Nowhere Boy (Dir. Sam Taylor-Wood, 2009) – 7/10
There are a few powerful scenes, but it’s hard for me to get excited about a movie that spends most of it’s time merely visualizing stories that most Beatle fans are already familiar with. It was entertaining enough, though, and if you don’t know much about Lennon’s mom/aunt issues, this is a decent way to look at them.
Red Line 7000 (Howard Hawks 1965) – 10/10
I think Hawks may be the best director of the Human Condition there ever was (hell, maybe the best director there ever was period).
Some Korean movie about a princess who was captured by the Mongols for which I can’t remember the name but it wasn’t very good. Before that, I saw some kind of Chinese version of Hamlet (ear poison and all) complete with martial arts but it was pretty mediocre except for the character of the Emperor which was totally “badass,” so to speak.
…in all, a fairly un-eventful weekend.
Black Narcissus- 5 of 5
I had not seen it before. It had been 36 hrs. and I haven’t been able to watch another film.
Powell & Pressburger ’47
Just saw this for the first time too, compelling/fascinating mix of eroticism, discipline, constraint, madness, humour and lurid colour, and adorable little white ponies.
Christopher and Megg – Black Narcissus is my favorite film of all time. I’m glad that both of you enjoyed it!
It’s quite mesmerising isn’t it. I was looking for something last night and saw Christopher’s comment so chucked it on, thought I’d just start it as was very tired but then couldn’t stop. Deborah Kerr was so beautiful and expressive. I loved Mr Dean too, wasn’t that a great scene when he rocked up drunk and started singing the carols, loved the way he trotted around the place in those appalling shorts on the little pony. He was a great character, the dynamics and energy created between the characters just by a look sometimes was quite spine tingling. And the gorgeous colours…and all shot at Pinewood. I was just reading up on the Powell Pressburger assocation and was intrigued to see their last film was the little Aussie flick They’re a Weird Mob. I had no idea.
Anyway I’m going to watch Red Shoes again today.
127 hours – 4/5
I’m scared of 127 Hours.
I’m watching Popeye(Altman) and Howard The Duck with a friend tonight, back to back!
Wish me luck ;-0
Now, those are two movies that I’m afraid of.
Chronicle of an Escape 2006
Crónica de una fuga
DIR Adrián Caetano
SCR Adrián Caetano, Esteban Student, Julian Loyola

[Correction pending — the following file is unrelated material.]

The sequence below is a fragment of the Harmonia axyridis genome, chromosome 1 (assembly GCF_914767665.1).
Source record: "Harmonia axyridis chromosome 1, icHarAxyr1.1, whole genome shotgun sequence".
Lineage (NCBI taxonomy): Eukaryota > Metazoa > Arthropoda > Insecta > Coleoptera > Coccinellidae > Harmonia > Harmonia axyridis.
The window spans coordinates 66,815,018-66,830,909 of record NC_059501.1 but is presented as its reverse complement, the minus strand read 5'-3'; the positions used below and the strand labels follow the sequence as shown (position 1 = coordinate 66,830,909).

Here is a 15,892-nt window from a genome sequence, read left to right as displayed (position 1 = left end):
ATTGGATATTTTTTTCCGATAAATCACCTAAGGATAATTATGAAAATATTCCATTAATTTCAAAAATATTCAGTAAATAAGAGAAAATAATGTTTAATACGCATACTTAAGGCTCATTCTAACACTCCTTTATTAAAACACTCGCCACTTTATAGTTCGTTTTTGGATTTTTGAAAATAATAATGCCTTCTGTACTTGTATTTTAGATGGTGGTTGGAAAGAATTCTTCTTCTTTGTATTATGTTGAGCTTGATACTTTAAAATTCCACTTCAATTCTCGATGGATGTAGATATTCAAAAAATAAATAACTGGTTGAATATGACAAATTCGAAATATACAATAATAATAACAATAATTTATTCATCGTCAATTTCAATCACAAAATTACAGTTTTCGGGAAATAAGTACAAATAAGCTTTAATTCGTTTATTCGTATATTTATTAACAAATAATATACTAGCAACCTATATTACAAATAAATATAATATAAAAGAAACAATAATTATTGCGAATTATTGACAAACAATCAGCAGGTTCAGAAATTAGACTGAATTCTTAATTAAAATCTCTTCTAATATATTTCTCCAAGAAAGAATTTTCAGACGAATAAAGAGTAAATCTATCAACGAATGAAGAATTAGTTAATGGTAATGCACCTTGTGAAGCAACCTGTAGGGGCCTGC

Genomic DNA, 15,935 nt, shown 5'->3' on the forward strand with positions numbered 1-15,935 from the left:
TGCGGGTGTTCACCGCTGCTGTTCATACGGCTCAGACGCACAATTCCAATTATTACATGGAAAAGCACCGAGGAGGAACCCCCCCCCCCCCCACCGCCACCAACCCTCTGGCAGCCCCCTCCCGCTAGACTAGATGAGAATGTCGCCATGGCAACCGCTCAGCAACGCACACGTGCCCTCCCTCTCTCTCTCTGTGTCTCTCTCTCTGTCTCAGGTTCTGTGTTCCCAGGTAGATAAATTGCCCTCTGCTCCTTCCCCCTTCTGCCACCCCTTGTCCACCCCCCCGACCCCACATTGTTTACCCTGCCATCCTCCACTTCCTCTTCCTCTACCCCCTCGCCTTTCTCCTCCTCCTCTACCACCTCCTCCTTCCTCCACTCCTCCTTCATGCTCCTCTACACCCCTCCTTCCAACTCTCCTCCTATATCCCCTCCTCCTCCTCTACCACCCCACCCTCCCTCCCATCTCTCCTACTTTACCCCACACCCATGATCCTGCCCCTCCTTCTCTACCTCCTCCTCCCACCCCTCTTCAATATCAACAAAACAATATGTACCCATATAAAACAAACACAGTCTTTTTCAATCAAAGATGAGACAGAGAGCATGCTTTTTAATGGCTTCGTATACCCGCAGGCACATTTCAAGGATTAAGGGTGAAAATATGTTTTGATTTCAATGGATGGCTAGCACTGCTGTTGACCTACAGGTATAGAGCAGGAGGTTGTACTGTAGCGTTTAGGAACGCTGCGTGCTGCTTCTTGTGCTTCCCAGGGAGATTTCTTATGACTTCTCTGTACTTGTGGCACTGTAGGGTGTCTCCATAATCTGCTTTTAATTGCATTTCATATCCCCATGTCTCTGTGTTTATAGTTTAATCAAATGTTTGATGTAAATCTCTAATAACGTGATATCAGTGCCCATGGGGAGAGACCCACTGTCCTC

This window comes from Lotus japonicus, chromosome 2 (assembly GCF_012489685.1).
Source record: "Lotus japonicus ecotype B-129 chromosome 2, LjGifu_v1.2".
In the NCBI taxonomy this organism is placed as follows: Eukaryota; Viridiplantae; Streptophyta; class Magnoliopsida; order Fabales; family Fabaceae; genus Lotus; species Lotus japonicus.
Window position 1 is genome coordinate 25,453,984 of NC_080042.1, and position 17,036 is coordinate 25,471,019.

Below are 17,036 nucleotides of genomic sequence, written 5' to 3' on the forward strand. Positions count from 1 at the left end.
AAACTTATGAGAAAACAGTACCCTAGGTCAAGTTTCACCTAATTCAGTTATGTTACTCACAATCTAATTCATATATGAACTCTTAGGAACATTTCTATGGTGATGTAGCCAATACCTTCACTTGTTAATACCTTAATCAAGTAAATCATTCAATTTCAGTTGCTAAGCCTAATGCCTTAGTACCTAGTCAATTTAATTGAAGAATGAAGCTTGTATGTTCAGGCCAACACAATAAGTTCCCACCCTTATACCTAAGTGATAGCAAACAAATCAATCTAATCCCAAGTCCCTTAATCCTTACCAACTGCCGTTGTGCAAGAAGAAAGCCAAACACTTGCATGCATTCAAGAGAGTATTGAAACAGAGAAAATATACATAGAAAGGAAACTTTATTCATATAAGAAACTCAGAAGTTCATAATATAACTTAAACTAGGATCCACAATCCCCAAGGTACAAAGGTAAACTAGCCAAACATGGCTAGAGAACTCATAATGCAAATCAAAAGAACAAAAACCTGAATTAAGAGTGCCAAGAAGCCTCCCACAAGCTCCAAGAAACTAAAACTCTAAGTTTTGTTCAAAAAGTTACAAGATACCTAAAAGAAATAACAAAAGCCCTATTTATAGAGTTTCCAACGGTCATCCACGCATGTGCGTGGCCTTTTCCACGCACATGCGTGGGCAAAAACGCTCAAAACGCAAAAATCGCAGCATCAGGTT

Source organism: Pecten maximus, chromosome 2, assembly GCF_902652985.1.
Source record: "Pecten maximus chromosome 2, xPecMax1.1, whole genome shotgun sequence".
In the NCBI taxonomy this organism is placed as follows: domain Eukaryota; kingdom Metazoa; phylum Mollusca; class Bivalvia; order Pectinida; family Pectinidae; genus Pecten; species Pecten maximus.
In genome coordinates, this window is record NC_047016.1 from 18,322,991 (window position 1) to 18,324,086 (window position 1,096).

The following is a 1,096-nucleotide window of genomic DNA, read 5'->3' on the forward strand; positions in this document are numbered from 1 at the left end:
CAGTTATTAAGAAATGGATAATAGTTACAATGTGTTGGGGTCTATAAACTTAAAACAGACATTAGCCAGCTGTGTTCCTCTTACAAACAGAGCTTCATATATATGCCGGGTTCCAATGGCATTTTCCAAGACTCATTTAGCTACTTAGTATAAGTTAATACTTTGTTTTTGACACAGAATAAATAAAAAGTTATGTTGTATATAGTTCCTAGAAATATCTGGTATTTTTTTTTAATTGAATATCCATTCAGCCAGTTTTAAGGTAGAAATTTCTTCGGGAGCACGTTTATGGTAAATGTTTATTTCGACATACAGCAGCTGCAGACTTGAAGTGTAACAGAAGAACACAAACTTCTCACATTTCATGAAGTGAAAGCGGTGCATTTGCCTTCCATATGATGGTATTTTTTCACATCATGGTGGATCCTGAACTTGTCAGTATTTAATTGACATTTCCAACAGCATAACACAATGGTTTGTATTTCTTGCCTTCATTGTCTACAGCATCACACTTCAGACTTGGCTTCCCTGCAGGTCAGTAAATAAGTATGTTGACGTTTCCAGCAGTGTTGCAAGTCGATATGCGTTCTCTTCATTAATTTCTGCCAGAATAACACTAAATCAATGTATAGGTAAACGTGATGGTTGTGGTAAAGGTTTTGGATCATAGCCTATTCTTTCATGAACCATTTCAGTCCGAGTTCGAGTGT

CAST Rodrigo de la Serna, Pablo Echarri, Nazareno Casero, Lautaro Delgado, Matías Marmorato, Martín Urruty, César
The true story of four men who narrowly escaped death at the hands of Argentina’s military death squads during the 1970’s is brought to the screen in this thriller.
The Celebration 1998
DIR Thomas Vinterberg
SCR Thomas Vinterberg, Mogens Rukov
CAST Ulrich Thomsen, Thomas Bo Larsen, Paprika Steen, Henning Moritzen, Birthe Neumann, Helle Dolleris, Trine Dyrholm, Therese Glahn, Klaus Bondam
The acclaim and allure of this film escapes me.
The acting? The characters? The dialog? Pacing? Plot? The concept?
“As one of the DOGME 95 brethren and co-signatory of the Vow of Chastity I feel moved to confess to the following transgressions of the aforesaid Vow during the production of Dogme #1- The Celebration. Please note that the film has been approved as a Dogme work, as only one genuine breach of the rules has actually taken place. The rest may be regarded as moral breaches. I confess to having made one take with a black drape covering a window. This is not only the addition of a property, but must also be regarded as a kind of lighting arrangement. I confess to having knowledge of a pay rise that served as cover for the purchase of Thomas Bo Larsen’s suit for use in the film.
Similarly I confess to having knowledge of purchases by Trine Dyrholm and Therese Glahn of the same nature. I confess to having set in train the construction of a non-existent hotel reception desk for use in The Celebration. It should be noted that the structure consisted solely of components already present at the location. I confess that Christian’s mobile or cellular telephone was not his own. But it was present at the location. I confess that in one take, the camera was attached to a microphone boom, and thus only partially hand-held. I hereby declare that the rest of Dogme #1- The Celebration was produced in accordance with the Vow of Chastity.
Pleading for absolution, I remain
The Baader Meinhof Complex (Dir. Uli Edil, 2008) – 5/10
I wanted to like this movie, but it’s a little to MTV at times, and, frankly, too messy. Interesting at points, though. Perhaps a more focused, or longer, treatment of this subject will happen in the future, because it is interesting stuff.